First they were suspicious, because they thought Siddhartha were returned to luxury and for that could not be a truthful spiritual striver. The now Buddha explained them that it wasn't so, but that he had found enlightenment. It was here, that the Buddha started teaching, 'setting in motion the wheel of Dhamma'. It was focused on the 'Four Noble Truths', culminating in the 'Eightfold Path', leading to the cessation of suffering. The Buddha described it as the 'middle way', between the worldliness of most people and the strict asceticism of the Samanas. Soon in short order all five were convinced. They became fully enlightened as well and they were Buddhas first followers. Soon after that the Buddha attracted a large group of male disciples, called the 'Bhikkus' (commonly translated as monks). They had left their homes as well as the Buddha had, on the search for enlightenment, and together with him many of them found it.

Buddha's Congregation by Asienreisender

Buddha attracted increasingly more and more people; here he is teaching to a mass audience. Those in the background apparently couldn't understand a word anymore, but word certainly spread out mouth to mouth. Nowadays the Buddhist temples in Thailand use terribly noisy megaphones to boast out announcements of different kinds.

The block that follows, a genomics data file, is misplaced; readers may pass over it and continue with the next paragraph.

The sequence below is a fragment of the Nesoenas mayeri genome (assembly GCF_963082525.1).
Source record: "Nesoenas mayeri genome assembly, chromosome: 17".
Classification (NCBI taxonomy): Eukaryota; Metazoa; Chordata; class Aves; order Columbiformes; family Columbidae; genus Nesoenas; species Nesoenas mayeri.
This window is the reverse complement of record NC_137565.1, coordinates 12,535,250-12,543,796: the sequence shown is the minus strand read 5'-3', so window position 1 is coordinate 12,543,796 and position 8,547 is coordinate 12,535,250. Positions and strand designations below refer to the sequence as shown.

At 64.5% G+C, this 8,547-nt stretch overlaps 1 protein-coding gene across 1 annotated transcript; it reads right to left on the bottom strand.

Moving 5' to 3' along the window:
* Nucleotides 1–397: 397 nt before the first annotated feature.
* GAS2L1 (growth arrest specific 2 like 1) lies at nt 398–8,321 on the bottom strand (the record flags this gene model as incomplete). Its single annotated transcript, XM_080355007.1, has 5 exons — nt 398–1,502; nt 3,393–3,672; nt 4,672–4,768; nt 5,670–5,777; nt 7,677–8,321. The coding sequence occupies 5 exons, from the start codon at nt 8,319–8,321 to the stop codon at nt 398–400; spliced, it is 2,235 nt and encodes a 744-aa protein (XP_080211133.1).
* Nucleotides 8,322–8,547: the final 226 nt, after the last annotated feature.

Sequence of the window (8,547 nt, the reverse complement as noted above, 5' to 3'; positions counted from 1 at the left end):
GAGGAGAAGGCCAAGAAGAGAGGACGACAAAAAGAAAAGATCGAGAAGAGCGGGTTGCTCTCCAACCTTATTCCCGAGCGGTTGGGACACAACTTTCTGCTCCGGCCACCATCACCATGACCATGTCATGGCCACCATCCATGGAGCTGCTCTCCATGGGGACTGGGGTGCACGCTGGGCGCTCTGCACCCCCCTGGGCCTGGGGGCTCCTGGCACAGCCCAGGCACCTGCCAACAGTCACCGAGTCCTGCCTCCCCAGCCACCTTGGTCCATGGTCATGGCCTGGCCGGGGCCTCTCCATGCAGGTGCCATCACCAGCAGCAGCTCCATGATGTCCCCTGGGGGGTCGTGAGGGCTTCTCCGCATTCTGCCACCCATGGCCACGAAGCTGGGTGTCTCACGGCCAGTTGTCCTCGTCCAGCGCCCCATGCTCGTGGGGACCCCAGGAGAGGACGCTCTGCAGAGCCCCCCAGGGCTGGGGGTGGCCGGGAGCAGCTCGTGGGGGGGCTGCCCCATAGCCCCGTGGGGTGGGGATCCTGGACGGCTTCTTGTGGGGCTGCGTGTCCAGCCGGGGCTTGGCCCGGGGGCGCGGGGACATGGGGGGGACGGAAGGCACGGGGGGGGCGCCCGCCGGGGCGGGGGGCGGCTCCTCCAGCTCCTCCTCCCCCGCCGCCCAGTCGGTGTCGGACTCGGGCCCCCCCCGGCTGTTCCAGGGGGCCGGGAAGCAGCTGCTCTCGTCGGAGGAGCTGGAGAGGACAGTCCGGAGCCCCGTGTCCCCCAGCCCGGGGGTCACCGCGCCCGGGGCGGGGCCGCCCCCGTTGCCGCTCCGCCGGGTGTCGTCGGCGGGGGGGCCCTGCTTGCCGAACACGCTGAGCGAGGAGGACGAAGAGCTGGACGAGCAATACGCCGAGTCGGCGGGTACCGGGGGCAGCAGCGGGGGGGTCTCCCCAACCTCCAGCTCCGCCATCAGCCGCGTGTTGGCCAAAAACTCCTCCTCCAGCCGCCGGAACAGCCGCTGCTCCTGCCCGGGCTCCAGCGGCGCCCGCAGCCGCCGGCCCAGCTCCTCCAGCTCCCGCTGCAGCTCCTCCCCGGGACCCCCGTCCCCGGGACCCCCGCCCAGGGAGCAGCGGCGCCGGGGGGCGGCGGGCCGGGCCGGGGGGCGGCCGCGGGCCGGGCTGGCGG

Image by Asienreisender, Wat Phra Kaew, Chiang Khong, 2011

They lived together in a highly disciplined, celibate community (called 'Sangha', standing for 'monastic order') and lived from alms. After five years, due to the urging of his stepmother Mahapajapati and his attendant Ananda, the Buddha also established a community of female disciples (the 'Bhikkhunis', what means nuns). Additionally to that there were also male and female followers, who didn't leave their homes, but also tried to live according to Buddhas teaching.

Almsgiving for Buddhist Monks in Laos by Asienreisender